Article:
Blanc SIMI 9 - Blanc - SIMI 9 - Sciences de l'Ingénierie, Matériaux, Procédés, Energie

Mechanics of Tissues: multi-scale structural approach of Ehlers-Danlos Syndrome – METIS

Submission summary

The METIS project is dedicated to the study of the biomechanics of connective tissues. Soft connective tissues such as skin, tendon or cornea are made of more than 90% of extracellular matrix proteins, fibrillar collagens being by far the predominant component. These structural proteins show a remarkable diversity in molecular and supramolecular organization, tissue distribution and function. They play a unique role in providing supportive scaffolding to which cells attach and in maintaining the structural integrity of most tissues. Decreased collagen synthesis or synthesis of aberrant collagen molecules generally leads to impairment of tissue mechanical properties and/or delayed wound healing. For instance, dysregulation of collagen fibrillogenesis is a hallmark of several subtypes of Ehlers-Danlos syndrome (EDS). The classic form of EDS is a connective tissue heritable disorder caused by mutations in collagen V genes that is characterized by loose joints and hyperextensibility of the skin and poor wound healing with atrophic scarring.

The rationale of this project is to understand the link between the microstructure of connective tissues and their macroscopic mechanical properties. Such studies have been impeded up to now by two major difficulties. First, direct observation of the collagen microstructure during a mechanical assay was not possible, except in some very specific cases, or through “post-mortem” analysis. Second, a full investigation of the microstructure role requires a model tissue with adjustable microstructure. Our consortium brings together physicists, biologists and mechanics to overcome these difficulties by use of a completely novel approach.

Visualization of skin microstructure will be performed continuously during mechanical assay by mean of multiphoton microscopy. This 3D imaging technique offers deep penetration within tissues and enables multimodal imaging of unstained tissues by use of complementary endogenous modes of contrast. In particular, Second Harmonic Generation (SHG) signals reveal fibrillar collagens with unequalled contrast and specificity. We have recently developed a new experimental device validated on tendons that combined SHG imaging to uniaxial mechanical testing modality.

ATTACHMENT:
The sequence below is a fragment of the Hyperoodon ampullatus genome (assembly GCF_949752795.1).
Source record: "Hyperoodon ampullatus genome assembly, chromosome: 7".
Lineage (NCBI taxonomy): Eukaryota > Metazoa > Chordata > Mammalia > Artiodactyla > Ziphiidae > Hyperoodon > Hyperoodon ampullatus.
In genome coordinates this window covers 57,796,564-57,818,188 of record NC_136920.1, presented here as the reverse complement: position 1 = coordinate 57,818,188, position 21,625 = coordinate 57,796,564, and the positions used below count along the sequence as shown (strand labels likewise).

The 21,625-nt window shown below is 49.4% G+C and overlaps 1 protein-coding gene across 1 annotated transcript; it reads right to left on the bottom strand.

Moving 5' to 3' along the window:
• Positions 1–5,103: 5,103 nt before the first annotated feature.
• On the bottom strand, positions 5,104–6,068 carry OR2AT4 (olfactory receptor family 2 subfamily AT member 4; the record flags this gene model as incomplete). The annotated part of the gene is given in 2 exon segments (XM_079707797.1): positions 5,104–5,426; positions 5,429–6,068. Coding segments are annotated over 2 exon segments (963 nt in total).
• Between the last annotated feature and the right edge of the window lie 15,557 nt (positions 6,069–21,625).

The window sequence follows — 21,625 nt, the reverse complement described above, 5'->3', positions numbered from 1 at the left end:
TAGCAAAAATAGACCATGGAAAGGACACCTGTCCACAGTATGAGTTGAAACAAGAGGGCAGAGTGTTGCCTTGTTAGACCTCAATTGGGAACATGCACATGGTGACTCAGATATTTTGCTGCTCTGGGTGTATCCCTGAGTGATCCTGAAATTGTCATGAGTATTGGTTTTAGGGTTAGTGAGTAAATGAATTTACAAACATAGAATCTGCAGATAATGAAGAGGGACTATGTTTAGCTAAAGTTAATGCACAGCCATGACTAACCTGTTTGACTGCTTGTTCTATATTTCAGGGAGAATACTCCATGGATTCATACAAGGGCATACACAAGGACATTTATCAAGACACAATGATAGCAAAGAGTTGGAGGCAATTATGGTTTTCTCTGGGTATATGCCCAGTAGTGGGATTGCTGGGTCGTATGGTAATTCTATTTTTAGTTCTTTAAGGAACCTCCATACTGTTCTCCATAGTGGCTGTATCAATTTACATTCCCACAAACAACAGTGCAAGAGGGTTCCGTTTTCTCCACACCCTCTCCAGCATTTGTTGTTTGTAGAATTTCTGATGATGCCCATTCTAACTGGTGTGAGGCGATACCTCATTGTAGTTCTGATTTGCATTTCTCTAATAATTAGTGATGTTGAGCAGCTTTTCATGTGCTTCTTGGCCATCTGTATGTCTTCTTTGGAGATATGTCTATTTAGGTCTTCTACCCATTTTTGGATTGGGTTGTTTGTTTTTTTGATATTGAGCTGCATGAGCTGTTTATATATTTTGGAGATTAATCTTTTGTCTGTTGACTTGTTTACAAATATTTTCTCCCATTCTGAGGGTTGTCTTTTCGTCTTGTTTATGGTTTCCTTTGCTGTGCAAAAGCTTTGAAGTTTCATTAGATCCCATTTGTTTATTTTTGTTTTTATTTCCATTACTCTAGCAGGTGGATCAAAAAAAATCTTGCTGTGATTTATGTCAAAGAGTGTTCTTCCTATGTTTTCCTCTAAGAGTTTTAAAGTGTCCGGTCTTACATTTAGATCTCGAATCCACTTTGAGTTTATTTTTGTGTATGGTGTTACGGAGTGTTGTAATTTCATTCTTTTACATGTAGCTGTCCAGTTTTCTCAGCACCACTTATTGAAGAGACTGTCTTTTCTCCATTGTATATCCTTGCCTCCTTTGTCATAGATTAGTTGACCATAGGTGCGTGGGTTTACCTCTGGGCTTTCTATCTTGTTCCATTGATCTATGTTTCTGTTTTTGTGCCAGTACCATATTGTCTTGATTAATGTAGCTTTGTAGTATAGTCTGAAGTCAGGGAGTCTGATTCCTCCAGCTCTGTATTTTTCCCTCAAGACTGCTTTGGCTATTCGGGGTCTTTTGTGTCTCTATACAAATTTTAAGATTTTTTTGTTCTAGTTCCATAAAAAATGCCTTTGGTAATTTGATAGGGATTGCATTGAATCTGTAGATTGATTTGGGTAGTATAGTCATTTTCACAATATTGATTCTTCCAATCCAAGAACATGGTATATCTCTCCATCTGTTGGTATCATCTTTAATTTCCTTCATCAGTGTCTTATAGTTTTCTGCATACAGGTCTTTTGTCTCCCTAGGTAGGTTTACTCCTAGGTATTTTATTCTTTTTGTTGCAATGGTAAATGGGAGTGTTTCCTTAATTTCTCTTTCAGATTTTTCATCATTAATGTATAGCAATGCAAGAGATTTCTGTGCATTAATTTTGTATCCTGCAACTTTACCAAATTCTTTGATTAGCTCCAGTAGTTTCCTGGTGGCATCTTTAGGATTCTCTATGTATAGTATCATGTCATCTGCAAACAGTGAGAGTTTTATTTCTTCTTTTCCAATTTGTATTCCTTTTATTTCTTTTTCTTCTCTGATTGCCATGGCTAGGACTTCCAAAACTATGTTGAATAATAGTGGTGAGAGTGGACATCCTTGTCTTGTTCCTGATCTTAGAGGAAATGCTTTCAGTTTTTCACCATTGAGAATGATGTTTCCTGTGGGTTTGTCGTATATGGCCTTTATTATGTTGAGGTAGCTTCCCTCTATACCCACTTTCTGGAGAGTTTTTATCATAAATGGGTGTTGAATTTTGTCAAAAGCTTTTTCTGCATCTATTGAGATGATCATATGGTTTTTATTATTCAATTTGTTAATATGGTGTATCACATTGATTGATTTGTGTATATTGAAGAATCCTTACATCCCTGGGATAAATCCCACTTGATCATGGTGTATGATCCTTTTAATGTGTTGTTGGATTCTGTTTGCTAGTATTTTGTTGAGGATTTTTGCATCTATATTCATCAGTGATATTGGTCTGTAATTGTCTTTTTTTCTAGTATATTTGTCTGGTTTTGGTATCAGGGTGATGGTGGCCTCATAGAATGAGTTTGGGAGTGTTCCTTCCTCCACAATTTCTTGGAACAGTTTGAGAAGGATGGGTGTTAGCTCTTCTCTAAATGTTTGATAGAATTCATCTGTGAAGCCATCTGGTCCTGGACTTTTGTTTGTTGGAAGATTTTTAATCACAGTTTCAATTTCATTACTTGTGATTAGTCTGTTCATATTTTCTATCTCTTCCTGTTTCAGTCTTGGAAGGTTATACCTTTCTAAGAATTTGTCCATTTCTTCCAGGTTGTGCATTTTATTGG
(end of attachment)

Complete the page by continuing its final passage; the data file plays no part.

As a model system, we will study a series of different mice models of the classic EDS. Several mouse lines have been established to model EDS and/or to understand the role of collagen V in skin. We will have access this way to four different collagen structural organizations in mouse skin, which will be fully characterized biologically during the course of our project.

To evaluate changes in the biomechanical properties of skin in disease, wound healing and ageing, in situ mechanical assays will be performed on skin biopsies using uniaxial loading. An extension to biaxial loadings will be an interesting plus-value as skins are naturally submitted by biaxial loadings. Extension of these results is a collection of different microstructures, associated with their mechanical properties. These data will be compiled into a mechanical model, which should predict correctly the link between the collagen organization at the micrometer scale and the properties at the millimeter scale.

The outputs of the project are new data on the physiopathology of EDS disease, including careful mechanical analysis and collagen organization, which will help the very fundamental understanding of this disease. More generally, our project will provide a unique tool to study the biomechanics of collagen-rich tissues. This tool should be easily generalized to study other collagen-related diseases and/or tissues, or to guide engineering of tissue substitutes with appropriate biomechanical responses.

This is an improved version of a project ranked in the complementary list last year. It addresses the critics that focused on the quality of the characterization of the skin mechanical properties and on the project costs.

Project coordinator

Monsieur Jean-Marc ALLAIN (Laboratoire de Mécanique des Solides)

The author of this summary is the project coordinator, who is responsible for the content of this summary. The ANR declines any responsibility as for its contents.


IGFL Institut de Génomique Fonctionnelle
LMS Délégation régionale IDF SUD
LMS Laboratoire de Mécanique des Solides
LOB Laboratoire d'Optique et Biosciences

Help of the ANR 530,957 euros
Beginning and duration of the scientific project: March 2014 - 36 Months

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